Anne Bradstreet: Women Can Write Poetry
Poetry can be an important tool to unlock the experiences of European settlers in the 16th and 17th century time period as they colonized North America. Puritans were some of the first settlers in New England, their strict religious beliefs and customs instructed daily interactions, prose and poetry. Many people relied on writing during this time to describe the chaotic landscape of colonization. Poetry, in particular draws on experiences of all kinds and universally extends to all members of society, creating a higher understanding and awareness. Anne Bradstreet was the first woman to publish a book of poetry in early American literature, she did so by manipulating Puritan gender expectations and exploring the idea that both men and women alike can participate in poetry.
While it remained difficult for women to express their views in the 17th century, Anne Bradstreet navigated this time period with ease by writing from her own perspective in reaction to familial experiences of new world settlers. Bradstreet was a fortunate female during this time period. She came from a politically powerful family and had the opportunity to attend formal schooling on the humanities and arts. She is keenly aware of the insecurities males had on the subject of writing. During this time the role of women in Puritan society was to rear children, obey men and honor their subservient roles as women. As a result women were considered intellectually inferior and confined to their domestic roles. She wrote The Prologue in 1650 as an introduction to her poetry and anticipates the skepticism from the male by audience by stating, "Men can do best, and women know it well” (40.) She continues to honors the Puritan standard that only (male) poets and historians should write on wars, captains, and kings so that, “My obscure lines shall not so dim their worth” (l 6 420.) She implies that she will not threaten the male audience, by addressing such subjects in her writing because she is not worthy of that position. She is assertive in defining the woman’s role despite opposition from a Puritan culture that thinks her, “hand a needle better fits.”(26) “Let Greeks be Greeks, and women what they are,”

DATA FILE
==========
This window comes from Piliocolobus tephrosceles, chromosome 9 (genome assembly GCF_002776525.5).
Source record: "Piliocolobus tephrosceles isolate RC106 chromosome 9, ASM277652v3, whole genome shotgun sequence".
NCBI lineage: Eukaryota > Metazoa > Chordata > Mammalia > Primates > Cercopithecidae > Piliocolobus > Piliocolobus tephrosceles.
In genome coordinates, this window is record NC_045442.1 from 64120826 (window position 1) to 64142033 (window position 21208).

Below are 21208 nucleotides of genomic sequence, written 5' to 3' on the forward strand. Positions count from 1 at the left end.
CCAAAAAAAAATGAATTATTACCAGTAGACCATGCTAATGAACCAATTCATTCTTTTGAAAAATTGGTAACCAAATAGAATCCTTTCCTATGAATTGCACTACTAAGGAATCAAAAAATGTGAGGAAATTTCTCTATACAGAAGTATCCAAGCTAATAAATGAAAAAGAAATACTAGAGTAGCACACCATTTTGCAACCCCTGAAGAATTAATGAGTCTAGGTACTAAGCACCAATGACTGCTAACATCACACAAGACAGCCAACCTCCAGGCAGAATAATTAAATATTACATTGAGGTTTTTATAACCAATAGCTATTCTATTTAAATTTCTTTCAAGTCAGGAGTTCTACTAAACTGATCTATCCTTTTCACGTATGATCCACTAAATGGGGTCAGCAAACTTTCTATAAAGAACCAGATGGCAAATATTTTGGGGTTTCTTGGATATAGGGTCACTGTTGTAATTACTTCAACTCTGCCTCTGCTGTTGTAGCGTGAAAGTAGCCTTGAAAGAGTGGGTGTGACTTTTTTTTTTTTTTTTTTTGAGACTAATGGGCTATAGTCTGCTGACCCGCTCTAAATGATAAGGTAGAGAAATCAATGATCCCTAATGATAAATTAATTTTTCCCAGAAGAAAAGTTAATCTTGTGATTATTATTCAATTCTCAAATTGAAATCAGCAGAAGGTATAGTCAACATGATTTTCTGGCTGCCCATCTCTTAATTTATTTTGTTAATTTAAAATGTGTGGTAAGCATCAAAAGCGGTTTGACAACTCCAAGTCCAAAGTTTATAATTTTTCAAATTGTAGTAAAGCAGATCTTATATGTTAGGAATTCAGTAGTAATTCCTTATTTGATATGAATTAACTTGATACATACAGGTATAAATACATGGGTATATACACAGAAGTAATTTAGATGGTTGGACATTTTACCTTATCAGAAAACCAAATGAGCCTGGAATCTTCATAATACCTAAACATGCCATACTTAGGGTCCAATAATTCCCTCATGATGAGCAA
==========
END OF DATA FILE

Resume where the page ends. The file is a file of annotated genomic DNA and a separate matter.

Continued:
After Anne Bradstreet anticipates skepticism from the Puritan audience, she explores the idea that women should be acknowledged for their writing too through ironic examples. She admires Bartas, a skilled French writer of religious epics and states, “A Bartas can do what a Bartas will, But simple I according to my skill” (11.) She implies that women possess the ability to write, even if their writing is not as skilled as males and the people before her. She addresses this issue again in the 4th stanza stating, “A weak or wounded brain admits no cure,” (24) implying that her writing is somehow defective even though she is only pursuing her desire to write poetry. Her response to social constraints
“For such despite they cast on female wits: If I do prove well, it won’t advance, They’ll say it’s stol’n, or else it was by chance. (28-30)
She points out that muses were females and influenced earlier male writers, yet because of strict Puritan ideals, “no art is able, Cause nature made it so irreparable” (17-18.) She points out the irony that muses were females, yet females cannot produce art.
references Bartas (French writer of religious epics), a poet she admired, implying that he is a far more skilled poet than her, “A Bartas can do what a Bartas will” (11)
After Anne Bradstreet soothes the male ego by employing her crafty writing style she foreshadows an attempt to the idea that women can write poetry too.
“For such despite they cast on female wits: If I do prove well, it won’t advance, They’ll say it’s stol’n, or else it was by chance. (28-30) “Let Greeks be Greeks, and women what they are,”
“Men can do best, and women know it well....